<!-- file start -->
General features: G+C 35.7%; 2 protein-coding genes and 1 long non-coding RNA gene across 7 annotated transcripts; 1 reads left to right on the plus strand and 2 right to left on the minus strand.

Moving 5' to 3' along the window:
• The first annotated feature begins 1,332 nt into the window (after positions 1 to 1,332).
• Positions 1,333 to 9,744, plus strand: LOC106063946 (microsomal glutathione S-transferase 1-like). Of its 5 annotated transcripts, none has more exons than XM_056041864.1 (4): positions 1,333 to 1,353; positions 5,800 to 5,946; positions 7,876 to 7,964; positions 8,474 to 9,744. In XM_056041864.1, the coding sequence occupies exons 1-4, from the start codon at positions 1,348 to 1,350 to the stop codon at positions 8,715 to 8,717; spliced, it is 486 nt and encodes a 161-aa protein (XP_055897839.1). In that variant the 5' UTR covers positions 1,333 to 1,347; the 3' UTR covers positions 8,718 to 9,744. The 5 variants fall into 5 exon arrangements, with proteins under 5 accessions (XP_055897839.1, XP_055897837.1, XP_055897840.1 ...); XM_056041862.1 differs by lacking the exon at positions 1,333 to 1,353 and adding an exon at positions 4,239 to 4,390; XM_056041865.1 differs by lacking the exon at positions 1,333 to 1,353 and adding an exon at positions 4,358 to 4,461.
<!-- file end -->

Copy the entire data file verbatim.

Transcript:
General features: G+C 35.7%; 2 protein-coding genes and 1 long non-coding RNA gene across 7 annotated transcripts; 1 reads left to right on the plus strand and 2 right to left on the minus strand.

Moving 5' to 3' along the window:
• The first annotated feature begins 1,332 nt into the window (after positions 1 to 1,332).
• Positions 1,333 to 9,744, plus strand: LOC106063946 (microsomal glutathione S-transferase 1-like). Of its 5 annotated transcripts, none has more exons than XM_056041864.1 (4): positions 1,333 to 1,353; positions 5,800 to 5,946; positions 7,876 to 7,964; positions 8,474 to 9,744. In XM_056041864.1, the coding sequence occupies exons 1-4, from the start codon at positions 1,348 to 1,350 to the stop codon at positions 8,715 to 8,717; spliced, it is 486 nt and encodes a 161-aa protein (XP_055897839.1). In that variant the 5' UTR covers positions 1,333 to 1,347; the 3' UTR covers positions 8,718 to 9,744. The 5 variants fall into 5 exon arrangements, with proteins under 5 accessions (XP_055897839.1, XP_055897837.1, XP_055897840.1 ...); XM_056041862.1 differs by lacking the exon at positions 1,333 to 1,353 and adding an exon at positions 4,239 to 4,390; XM_056041865.1 differs by lacking the exon at positions 1,333 to 1,353 and adding an exon at positions 4,358 to 4,461.